No Need to Take the Subway
From the Travel Desk: A jaunt to Manhattanville
Chaotically refined, delicately concrete, intimately enormous: the new Manhattanville campus fits each of these descriptions, and the journey to get there presents an invigorating opportunity for exploration of Morningside Heights. While the vibrancy of our neighborhood cannot be understated, every Monday and Wednesday, my endurance and stamina undergo the ultimate test. With only 15 minutes to get from Milbank on 119th street to the Lenfest Center, the new arts building on 125th street, part of the Manhattanville campus, I arrive consistently late and out of breath.
Upon mapping my journey, I learned that the Lenfest Center is approximately 0.7 miles, or roughly a 13 minute walk. Although one would think I have two minutes to spare, this estimation does not take into account the bustling hallways of Milbank that do not allow for a hasty departure, the phenomena of slow-paced walkers, and spontaneous sightings of cute dogs. On account of this, my delayed arrival to class usually means I have to awkwardly approach the professor after class in order to sign the attendance sheet. Is perpetually late really the legacy I want to leave behind at Manhattanville?
While overhearing (or rather eavesdropping) on a fellow, gray-hoodied classmate, in order to gain insight into the general perceptions of such a journey, I found that he also believed this trek was “pretty much the worst.” He further qualified that it is the expedition back to 116th, which involves a steady incline for almost the full nine blocks, that is “actually, most definitely, the worst.”
Illustration by Sahra Denner
So, how can Columbia students overcome the 0.7 mile walk while still making it to class on time? The answer is to simply embrace the moment, and accept the situation. This mindset is crucial in order to overcome the inevitable and repeated shame that arises from interrupting lecture. After weeks of disgracefully arriving to class seemingly decades into whatever my professor is lecturing about, I’ve decided that while swift pace is necessary, enjoying this commute ranks higher on my list of priorities. How am I supposed to appreciate the dozens of Manhattan School of Music students, trombones slung on their back, smoking their cigarettes on 122nd street? Or the man I have seen at least five times wearing a Phish t-shirt outside the Vape Shop? The hidden treasures from 116th street to 125th are abundant, and without a watchful eye, they can be easy to miss. For example, the toy store with fading barbie dolls in the front window also operates as a site for any copying needs. Had I not taken the time to welcome my environment, I would never have known I could buy my niece a present while simultaneously printing out flyers for my impending start-up business. Furthermore, the amount of quirky coffee shops are plentiful within this 0.7 mile expedition— and to think my options until now had been limited to Joe’s! Now I can impress all my friends by telling them I’m going to order my chai latte at Kuro Kuma, self-proclaimed “contemporary nook,” instead!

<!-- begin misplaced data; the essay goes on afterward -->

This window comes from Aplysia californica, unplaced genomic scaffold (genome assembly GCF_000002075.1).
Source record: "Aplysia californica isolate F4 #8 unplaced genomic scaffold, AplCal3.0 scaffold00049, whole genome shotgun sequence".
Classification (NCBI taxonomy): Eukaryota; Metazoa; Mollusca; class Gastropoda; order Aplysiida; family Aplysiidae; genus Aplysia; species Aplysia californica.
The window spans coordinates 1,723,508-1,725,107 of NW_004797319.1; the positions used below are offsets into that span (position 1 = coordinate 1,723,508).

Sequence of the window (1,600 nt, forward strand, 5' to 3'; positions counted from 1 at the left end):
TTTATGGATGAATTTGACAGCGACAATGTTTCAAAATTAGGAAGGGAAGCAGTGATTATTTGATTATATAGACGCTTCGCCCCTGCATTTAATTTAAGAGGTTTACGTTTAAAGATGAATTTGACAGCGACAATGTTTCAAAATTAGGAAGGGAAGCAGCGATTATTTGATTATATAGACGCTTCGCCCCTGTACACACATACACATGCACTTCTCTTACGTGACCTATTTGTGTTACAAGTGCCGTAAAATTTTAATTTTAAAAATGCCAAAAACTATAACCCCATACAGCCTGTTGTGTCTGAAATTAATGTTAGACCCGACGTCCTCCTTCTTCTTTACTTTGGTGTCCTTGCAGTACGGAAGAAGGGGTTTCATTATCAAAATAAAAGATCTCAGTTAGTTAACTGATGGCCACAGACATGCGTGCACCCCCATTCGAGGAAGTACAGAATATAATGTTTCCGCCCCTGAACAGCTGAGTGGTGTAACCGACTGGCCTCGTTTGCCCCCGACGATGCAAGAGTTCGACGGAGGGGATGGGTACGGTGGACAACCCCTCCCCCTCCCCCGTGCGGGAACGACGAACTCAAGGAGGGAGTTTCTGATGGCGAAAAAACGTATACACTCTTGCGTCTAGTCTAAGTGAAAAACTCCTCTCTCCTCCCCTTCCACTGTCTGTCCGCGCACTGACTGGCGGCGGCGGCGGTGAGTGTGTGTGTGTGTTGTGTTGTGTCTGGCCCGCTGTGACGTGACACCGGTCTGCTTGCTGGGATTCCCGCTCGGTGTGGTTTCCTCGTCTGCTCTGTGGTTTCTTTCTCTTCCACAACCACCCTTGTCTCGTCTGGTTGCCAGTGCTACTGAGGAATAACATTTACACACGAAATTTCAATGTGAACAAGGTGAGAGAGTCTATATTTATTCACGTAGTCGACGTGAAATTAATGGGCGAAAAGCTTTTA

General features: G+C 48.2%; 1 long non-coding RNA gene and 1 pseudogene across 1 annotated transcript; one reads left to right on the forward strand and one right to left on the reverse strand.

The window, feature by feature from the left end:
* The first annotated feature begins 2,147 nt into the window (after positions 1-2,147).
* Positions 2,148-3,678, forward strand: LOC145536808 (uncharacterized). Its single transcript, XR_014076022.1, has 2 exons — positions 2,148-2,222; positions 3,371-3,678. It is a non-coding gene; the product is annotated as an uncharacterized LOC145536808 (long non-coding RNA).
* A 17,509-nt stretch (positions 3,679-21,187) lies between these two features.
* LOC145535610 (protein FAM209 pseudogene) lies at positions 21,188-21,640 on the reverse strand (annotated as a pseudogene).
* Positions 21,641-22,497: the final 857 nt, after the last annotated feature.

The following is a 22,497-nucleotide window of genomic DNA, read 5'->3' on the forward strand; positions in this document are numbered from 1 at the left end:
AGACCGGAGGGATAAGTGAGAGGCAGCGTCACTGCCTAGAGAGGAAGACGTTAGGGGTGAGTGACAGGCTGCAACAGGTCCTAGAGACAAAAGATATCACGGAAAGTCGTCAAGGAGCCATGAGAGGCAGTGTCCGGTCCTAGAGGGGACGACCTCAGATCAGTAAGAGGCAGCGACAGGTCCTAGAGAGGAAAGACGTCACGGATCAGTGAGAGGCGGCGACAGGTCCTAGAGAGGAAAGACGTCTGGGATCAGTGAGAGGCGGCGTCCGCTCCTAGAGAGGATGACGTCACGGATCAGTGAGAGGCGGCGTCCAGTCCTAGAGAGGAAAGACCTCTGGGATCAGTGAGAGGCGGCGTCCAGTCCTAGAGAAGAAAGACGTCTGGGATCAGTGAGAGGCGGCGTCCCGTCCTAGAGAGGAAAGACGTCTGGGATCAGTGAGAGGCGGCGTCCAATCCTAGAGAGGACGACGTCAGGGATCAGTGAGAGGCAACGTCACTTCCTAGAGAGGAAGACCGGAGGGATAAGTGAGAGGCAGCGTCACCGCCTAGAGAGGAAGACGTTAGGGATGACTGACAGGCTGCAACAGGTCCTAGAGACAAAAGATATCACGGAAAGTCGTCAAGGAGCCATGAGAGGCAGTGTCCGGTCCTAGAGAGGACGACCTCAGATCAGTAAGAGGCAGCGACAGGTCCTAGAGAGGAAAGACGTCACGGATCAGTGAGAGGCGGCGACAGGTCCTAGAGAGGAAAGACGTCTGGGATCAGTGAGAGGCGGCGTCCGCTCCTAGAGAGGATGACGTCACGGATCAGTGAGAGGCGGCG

In addition, a sense of solidarity and community has emerged because of the large crowd of tardy students. Initially, I knew not a single soul in my class. But as each week went by, and I became familiar with the friendly faces of my fellow late arrivals, we learned we are stronger together. Now, aisle seats are thoughtfully left empty, or at least backpacks out of the walkway so sitting down can be as sly and speedy as possible. It’s the little things that count. And so while this trek may not be ideal for those who pride themselves off of their punctuality, it does offer a pretty stimulating and entertaining splash of exercise, for better or worse. I have been told the shuttle to the Medical School makes regular stops at Manhattanville, but at this point, I could not be paid to take a ride to class.